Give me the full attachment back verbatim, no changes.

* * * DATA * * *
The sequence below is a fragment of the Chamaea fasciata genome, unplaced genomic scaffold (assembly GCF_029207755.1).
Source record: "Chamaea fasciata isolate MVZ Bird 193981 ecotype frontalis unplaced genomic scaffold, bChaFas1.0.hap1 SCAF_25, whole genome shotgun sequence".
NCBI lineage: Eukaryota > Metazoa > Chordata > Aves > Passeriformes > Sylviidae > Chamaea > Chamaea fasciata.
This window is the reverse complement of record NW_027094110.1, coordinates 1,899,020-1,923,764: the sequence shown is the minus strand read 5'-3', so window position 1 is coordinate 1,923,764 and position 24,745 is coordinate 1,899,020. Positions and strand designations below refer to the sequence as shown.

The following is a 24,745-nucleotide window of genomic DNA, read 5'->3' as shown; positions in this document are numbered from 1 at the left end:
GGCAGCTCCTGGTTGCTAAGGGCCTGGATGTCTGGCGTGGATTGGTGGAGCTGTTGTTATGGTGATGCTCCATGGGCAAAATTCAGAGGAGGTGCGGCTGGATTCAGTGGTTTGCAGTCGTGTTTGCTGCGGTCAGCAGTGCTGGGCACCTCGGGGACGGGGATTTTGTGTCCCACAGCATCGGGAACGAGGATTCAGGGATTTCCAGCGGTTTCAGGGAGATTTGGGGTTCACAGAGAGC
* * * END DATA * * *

The sequence below is a fragment of the Chamaea fasciata genome, unplaced genomic scaffold (assembly GCF_029207755.1).
Source record: "Chamaea fasciata isolate MVZ Bird 193981 ecotype frontalis unplaced genomic scaffold, bChaFas1.0.hap1 SCAF_25, whole genome shotgun sequence".
NCBI lineage: Eukaryota > Metazoa > Chordata > Aves > Passeriformes > Sylviidae > Chamaea > Chamaea fasciata.
This window is the reverse complement of record NW_027094110.1, coordinates 1,899,020-1,923,764: the sequence shown is the minus strand read 5'-3', so window position 1 is coordinate 1,923,764 and position 24,745 is coordinate 1,899,020. Positions and strand designations below refer to the sequence as shown.

The following is a 24,745-nucleotide window of genomic DNA, read 5'->3' as shown; positions in this document are numbered from 1 at the left end:
GGCAGCTCCTGGTTGCTAAGGGCCTGGATGTCTGGCGTGGATTGGTGGAGCTGTTGTTATGGTGATGCTCCATGGGCAAAATTCAGAGGAGGTGCGGCTGGATTCAGTGGTTTGCAGTCGTGTTTGCTGCGGTCAGCAGTGCTGGGCACCTCGGGGACGGGGATTTTGTGTCCCACAGCATCGGGAACGAGGATTCAGGGATTTCCAGCGGTTTCAGGGAGATTTGGGGTTCACAGAGAGC